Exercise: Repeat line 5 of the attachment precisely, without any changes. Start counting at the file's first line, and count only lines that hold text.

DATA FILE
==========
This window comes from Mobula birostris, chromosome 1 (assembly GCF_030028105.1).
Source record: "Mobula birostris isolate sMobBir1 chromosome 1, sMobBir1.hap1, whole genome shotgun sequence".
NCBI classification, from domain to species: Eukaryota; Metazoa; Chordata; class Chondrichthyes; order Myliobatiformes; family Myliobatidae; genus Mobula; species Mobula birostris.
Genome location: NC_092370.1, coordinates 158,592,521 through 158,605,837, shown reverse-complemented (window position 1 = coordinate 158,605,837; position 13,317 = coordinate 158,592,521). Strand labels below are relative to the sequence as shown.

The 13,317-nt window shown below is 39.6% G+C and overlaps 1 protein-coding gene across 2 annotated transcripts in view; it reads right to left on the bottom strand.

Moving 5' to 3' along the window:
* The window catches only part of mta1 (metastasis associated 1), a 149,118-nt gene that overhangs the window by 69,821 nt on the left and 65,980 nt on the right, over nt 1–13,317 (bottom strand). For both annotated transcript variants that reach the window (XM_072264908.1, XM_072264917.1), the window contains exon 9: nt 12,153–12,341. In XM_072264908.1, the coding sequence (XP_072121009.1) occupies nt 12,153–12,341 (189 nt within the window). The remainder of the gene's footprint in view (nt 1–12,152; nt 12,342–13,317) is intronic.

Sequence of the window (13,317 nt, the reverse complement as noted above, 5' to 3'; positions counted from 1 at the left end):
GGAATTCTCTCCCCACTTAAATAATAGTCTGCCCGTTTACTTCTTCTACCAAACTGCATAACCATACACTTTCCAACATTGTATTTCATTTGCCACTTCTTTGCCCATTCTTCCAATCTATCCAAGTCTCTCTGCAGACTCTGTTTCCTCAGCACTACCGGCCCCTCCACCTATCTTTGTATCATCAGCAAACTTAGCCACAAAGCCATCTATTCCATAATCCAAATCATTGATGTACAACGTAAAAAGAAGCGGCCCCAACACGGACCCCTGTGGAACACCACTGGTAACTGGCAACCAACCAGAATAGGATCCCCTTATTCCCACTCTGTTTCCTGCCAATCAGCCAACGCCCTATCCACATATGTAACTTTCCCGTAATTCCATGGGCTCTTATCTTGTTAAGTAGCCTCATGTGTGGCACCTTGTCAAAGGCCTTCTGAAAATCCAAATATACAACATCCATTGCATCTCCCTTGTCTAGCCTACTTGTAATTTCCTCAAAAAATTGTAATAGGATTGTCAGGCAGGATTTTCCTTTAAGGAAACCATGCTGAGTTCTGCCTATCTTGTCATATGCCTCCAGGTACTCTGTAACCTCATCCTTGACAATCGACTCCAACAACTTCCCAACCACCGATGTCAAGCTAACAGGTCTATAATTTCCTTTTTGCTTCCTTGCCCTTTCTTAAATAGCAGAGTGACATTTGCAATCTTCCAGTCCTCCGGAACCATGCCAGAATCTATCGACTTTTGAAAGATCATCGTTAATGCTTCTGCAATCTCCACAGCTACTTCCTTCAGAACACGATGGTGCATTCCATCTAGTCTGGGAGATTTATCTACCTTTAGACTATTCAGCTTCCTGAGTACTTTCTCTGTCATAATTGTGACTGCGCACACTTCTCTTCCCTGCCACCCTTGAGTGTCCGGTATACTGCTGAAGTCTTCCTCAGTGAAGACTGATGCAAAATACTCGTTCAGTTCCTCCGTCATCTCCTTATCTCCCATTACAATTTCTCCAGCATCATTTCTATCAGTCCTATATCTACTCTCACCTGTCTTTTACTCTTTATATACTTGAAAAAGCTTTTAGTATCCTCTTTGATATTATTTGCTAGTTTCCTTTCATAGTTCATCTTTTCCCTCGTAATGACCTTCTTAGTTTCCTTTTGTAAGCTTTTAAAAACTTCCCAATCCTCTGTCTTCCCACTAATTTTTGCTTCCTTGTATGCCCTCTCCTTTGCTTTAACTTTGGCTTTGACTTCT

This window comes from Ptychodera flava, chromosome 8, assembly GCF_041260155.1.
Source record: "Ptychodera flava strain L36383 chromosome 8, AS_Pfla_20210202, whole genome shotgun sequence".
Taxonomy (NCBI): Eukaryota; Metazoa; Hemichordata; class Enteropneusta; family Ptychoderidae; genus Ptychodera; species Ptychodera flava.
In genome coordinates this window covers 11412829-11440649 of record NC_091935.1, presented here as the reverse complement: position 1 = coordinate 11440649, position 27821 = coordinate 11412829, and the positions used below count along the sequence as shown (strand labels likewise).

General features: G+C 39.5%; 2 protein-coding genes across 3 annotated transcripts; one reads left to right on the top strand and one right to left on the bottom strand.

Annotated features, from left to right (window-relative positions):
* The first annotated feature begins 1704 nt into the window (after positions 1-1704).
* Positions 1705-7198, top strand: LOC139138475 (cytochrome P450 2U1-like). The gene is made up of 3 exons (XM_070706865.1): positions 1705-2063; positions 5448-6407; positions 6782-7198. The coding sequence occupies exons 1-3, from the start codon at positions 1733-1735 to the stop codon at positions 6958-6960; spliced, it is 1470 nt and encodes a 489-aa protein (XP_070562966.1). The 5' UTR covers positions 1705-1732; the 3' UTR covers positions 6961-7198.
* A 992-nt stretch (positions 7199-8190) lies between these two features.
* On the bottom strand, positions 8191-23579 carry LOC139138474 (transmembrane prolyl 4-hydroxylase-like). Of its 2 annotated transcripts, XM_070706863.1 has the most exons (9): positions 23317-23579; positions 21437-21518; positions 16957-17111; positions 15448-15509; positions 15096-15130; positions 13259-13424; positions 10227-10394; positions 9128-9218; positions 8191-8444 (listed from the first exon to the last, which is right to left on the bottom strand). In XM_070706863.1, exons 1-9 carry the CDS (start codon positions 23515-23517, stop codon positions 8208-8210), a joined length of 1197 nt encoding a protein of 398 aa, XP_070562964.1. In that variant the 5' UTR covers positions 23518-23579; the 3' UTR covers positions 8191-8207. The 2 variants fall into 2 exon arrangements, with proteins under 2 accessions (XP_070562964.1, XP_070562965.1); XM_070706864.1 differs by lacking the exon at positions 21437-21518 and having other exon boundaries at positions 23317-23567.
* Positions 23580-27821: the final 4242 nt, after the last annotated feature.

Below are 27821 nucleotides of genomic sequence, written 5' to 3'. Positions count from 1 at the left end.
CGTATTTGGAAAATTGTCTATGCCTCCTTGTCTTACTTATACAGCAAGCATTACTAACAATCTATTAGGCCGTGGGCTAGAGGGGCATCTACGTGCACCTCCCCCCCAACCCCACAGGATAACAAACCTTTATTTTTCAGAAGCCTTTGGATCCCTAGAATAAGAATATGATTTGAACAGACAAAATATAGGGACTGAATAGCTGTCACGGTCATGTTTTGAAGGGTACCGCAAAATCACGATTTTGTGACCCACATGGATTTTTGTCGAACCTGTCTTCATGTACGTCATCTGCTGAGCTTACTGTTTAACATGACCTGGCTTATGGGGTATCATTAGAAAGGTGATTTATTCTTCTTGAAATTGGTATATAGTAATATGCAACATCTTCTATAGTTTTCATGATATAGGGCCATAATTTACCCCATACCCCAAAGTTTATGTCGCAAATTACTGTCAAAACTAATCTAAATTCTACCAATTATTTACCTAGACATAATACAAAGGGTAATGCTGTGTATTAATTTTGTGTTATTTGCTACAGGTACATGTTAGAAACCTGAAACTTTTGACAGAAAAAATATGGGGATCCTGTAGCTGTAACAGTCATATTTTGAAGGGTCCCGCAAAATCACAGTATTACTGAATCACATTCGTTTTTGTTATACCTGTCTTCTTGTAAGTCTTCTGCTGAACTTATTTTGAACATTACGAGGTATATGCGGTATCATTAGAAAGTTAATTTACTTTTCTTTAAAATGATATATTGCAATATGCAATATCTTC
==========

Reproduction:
The 13,317-nt window shown below is 39.6% G+C and overlaps 1 protein-coding gene across 2 annotated transcripts in view; it reads right to left on the bottom strand.